Technology plays a huge role in the life of the college student, for better or for worse. Since we’re all college students, and we’re all surrounded by iPhones and computers and GPS systems, I want to take a look at the issues that arise in a world still adjusting to technology’s waves.
Pinterest. Tumblr. Reddit. In the past several years, the websites that have climbed the charts overnight are not those meant for original content. Rather, they are places where people can cull, from the billions and billions of pages on the vast interwebmachine, quality content that appeals to their interests. From recipes to “hipster pictures” to news stories to makeup tutorials, the success of these sites lies in their ability to allow users to efficiently practice a method called “content curation.”
IU Cinema Director Jon Vickers discusses this method in an audio interview (jump to 3:40). Amongst other things, he talks about how the task of delivering quality content to a viewer is about “filtering out the noise,” or discarding irrelevant, boring, or otherwise undesirable material and promoting what is compelling, effective, informative, and relevant.
According to marketing master Rohit Bhargava, this task needs to become a professional position:
“A Content Curator is someone who continually finds, groups, organizes and shares the best and most relevant content on a specific issue online. The most important component of this job is the word “continually.” In the real time world of the Internet, this is critical… The future of the social web will be driven by these Content Curators, who take it upon themselves to collect and share the best content online for others to consume and take on the role of citizen editors.”
More and more in recent years, this responsibility has shifted from news outlets and bloggers, to internet users en masse. People are turning not to Google, but to user-based curation websites like Reddit, Twitter, and Pinterest for their timely and relevant material. But will we, the curators of the web, be any match for the ever-increasing influx of information on the internet in the future? One of my fellow classmates, Lee Cohen, has blogged about this problem, citing quantum computing as a potentially suitable replacement for human curation methods.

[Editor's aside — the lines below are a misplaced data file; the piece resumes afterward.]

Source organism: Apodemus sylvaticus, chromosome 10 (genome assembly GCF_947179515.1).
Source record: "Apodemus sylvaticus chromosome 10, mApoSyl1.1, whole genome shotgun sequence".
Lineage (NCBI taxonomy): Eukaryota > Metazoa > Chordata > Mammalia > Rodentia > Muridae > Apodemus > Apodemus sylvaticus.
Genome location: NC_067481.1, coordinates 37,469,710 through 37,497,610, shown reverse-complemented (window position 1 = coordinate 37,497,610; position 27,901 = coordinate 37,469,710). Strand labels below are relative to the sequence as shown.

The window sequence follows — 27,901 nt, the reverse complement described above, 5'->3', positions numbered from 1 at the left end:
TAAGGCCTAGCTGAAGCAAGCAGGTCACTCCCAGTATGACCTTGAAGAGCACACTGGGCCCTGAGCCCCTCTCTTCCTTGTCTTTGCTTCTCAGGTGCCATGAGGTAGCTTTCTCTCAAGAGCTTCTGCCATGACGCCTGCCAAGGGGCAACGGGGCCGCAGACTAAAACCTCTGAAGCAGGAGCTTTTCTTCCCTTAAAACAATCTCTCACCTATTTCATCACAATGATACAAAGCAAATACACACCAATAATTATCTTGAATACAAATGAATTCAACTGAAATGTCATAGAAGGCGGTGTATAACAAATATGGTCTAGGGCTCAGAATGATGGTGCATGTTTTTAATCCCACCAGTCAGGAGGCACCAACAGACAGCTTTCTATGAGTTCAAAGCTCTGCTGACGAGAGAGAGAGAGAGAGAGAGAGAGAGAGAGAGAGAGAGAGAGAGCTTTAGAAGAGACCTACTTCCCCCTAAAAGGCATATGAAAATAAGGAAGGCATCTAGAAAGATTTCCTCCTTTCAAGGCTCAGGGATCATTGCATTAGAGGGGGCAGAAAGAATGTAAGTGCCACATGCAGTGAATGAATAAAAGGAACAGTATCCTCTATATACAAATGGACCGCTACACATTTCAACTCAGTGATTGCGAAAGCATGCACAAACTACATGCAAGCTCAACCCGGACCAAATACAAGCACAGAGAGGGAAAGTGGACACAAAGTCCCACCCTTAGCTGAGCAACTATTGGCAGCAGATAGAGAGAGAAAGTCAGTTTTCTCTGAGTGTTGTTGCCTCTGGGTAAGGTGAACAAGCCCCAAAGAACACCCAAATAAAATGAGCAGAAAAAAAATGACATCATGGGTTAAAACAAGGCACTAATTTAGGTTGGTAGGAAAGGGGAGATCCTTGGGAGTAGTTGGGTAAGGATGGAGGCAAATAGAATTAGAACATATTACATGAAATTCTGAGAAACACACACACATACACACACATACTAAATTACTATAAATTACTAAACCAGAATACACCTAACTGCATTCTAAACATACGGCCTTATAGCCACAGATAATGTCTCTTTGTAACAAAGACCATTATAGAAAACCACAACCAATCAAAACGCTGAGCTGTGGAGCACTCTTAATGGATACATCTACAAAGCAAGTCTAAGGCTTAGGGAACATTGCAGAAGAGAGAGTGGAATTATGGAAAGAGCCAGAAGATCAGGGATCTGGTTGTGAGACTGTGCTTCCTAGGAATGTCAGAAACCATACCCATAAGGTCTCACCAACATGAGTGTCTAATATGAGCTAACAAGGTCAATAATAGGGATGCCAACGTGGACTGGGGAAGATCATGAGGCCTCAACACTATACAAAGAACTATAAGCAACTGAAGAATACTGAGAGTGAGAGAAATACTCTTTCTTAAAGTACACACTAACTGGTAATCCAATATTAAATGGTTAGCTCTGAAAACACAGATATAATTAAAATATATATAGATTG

In my eyes, the ability of content consumers to collectively determine what is proliferated and prioritized in their respective areas of interest is one of the most pivotal tools recently implemented in web development. Even in my own search for apt articles for this class, I’ve relied not simply on Google alerts for particular search terms, but on Reddit’s Feminism subreddit and other similar sites. These allow me to see material that not only pops up because of its keywords via search engine, but things that other women with similar interests have found important and promoted. It adds an element of human intuition and connection that search engine algorithms lack.
NYU Journalism professor and media guru Jay Rosen tweeted this morsel of advice earlier this year: “The classic formula for success as a blogger: turn a passion into a niche, then dominate that niche. Add personality. Stir.” This, I think, is pivotal. As the power of computing and programming grows, algorithmic methods of organization will form the backbone of cyberspace infrastructure. Still, it will be increasingly vital that every user become a “Content Curator.” Even acts as simple as upvoting, reblogging, pinning, or sharing are tiny infusions of passion and personality that will craft the face of the internet, and culture as we know it.
To get the ball rolling in a nice, lighthearted fashion (rather than diving headfirst into politics and feminism), here’s something important that is likely relevant to many of my readers: according to Antisec, a hacking group, they obtained over 12 million Apple Universal Device IDs from an FBI laptop. The information dump “reportedly also contains names, addresses, cellphone numbers, and other information about the device owners.” Of these, 1 million UDIDs have been leaked to the public as evidence. Read more and find out of your device has been compromised over at Lifehacker!